Sometime in 2011 or 2012, a thought popped into my head that I decided to share with my friends: “money can’t buy happiness, but it can’t buy pizza rolls, which is basically the same thing.” I posted that as my Facebook status, it got a handful of likes, and I forgot about it. Then, a few weeks later, I noticed that some Men’s Humor-style Twitter account (maybe it was Men’s Humor, I don’t remember), made the exact same joke, except instead of pizza rolls, their version said beer. Another version of the same joke said donuts. That was when it dawned on me that my original joke was nowhere near as funny as I thought it was; it was an obvious joke construction that could be done to death with literally any material good.
But hey, they can’t all be winners, so need to be harsh on myself for some joke from five years ago. It’s just that I couldn’t help but think of this occurrence last week, when Workaholics writer John Quaintance tweeted out a picture of a board from the show’s writer’s room that featured a list of comedic phrases they think should be retired. Amazingly, “money can’t buy happiness, but it can buy x” didn’t make the cut (well, not yet), but a ton of other cliched jokes constructions that I’ve also been known to use did. I’ve definitely worn out jokes like “…too soon?” or “and by X, I mean Y.” The one thing I took comfort in was knowing that I wasn’t alone; all of us had played are part in making these jokes so played out.
Some of the jokes on the board were originally pretty funny when they were first conceived of. A thorough examining of the list reveals jokes that originated from places like The Simpsons (“…I can explain!”), Norm MacDonald (“Wait, what?”) and Louis CK (the infamous “bag of dicks” line) and were simply driven into the ground. Other phrases like “cray-cray” and “white people problems” were never funny. When looking at the originally funny jokes that became played out after overuse, it’s worth considering why those jokes were so done to death. When thinking back to my uninspired pizza roll joke, I have to think that the rise of social media plays a role in that.
Just as the internet turns everyone into amateur pundits/economists/lawyers/whatever, it also turns us all into comedians. We want to make our friends laugh and get those sweet, sweet likes on our Facebook statuses. Sometimes, we think of jokes that are actually pretty inspired, but other times, we rely on an old staple to do the trick one more time. And if we’re too lazy, we can just borrow a meme from places like 9GAG or The LAD Bible, or any number of outlets who have thousands of followers from basically posting the same jokes over and over again. With all of this over-saturation, it takes hardly any time at all for jokes that were once funny to grow incredibly stale. While this overflow of mediocre humor may seem like a negative, there’s a strong argument to be made that it has ultimately made comedy stronger for one simple reason: everyone has to try harder in order to stand out.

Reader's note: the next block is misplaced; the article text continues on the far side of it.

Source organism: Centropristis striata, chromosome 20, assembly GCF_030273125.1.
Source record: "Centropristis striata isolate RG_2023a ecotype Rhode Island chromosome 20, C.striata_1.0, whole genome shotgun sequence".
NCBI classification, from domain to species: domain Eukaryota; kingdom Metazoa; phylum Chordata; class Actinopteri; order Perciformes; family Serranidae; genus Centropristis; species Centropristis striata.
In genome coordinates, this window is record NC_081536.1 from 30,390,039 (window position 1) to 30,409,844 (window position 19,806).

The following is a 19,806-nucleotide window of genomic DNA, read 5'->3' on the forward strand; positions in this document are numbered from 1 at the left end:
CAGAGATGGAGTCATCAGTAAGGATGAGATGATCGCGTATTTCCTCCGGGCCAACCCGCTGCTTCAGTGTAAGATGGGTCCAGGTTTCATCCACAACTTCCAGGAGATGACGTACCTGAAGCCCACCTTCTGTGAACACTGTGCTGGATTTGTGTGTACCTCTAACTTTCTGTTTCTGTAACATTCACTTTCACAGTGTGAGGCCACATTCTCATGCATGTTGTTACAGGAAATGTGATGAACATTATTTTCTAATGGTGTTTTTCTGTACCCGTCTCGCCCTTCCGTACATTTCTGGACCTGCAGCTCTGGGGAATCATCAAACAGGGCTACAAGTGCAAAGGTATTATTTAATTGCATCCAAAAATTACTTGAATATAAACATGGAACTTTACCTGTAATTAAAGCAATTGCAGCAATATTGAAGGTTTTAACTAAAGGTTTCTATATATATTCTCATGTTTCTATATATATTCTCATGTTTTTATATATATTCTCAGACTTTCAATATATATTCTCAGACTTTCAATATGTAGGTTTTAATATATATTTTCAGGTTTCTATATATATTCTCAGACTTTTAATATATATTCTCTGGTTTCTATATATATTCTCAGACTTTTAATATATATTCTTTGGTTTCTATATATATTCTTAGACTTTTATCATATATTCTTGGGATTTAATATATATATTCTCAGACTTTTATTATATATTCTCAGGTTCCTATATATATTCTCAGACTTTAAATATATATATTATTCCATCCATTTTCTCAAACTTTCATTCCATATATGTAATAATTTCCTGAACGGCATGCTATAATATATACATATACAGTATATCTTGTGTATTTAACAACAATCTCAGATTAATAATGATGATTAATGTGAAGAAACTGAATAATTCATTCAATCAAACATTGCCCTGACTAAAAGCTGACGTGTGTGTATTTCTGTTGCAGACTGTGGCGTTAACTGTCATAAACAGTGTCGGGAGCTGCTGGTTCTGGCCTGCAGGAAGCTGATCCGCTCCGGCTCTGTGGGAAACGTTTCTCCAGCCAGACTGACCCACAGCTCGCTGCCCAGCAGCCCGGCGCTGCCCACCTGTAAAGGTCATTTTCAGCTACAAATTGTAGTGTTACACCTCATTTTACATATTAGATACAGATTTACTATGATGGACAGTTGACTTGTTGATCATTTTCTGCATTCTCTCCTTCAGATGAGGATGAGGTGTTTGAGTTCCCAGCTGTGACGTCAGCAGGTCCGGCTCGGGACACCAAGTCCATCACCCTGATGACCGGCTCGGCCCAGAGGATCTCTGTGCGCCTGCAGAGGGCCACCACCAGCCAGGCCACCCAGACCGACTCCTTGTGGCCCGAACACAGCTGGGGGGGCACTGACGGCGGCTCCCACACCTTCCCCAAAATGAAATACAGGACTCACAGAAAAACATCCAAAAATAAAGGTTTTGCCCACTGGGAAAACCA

In the pre-social media days, anyone at school or the office could immediately become the cut-up just by memorizing a handful of jokes. Now, everyone has access to those jokes, so getting a reputation as The Funny One means you have to be a bit more clever. Perhaps more importantly, the same holds true for actual comics. For years, we’d hear the same jokes over and over as we wondered if each instance was a case of theft or parallel thought. In the age of Twitter, dozens of people are all going to think of the same joke, and if you try it out on open mic night, the crowd is going to know what you’re up to. People don’t go to the club to have their Facebook feed regurgitated back at them, so you’ll need to try a little harder.
In the social media age, we burn through humor a lot quicker (just look how quickly we all got sick of Harambe jokes), and while that may mean we have to put up with irritating memes long after we’ve all grown tired of them, it also means that the people really willing to work for it can stand out and create material that rises above what you’ll find on your typical humor aggregation page. With so much material out there, the bar for what you need to do in order to be truly funny has been raised considerably, and that is most certainly a good thing. If we have to weed through some stale jokes and memes to find the truly inspired material, the brilliant comedy we’ll find on the other side will be more than worth it.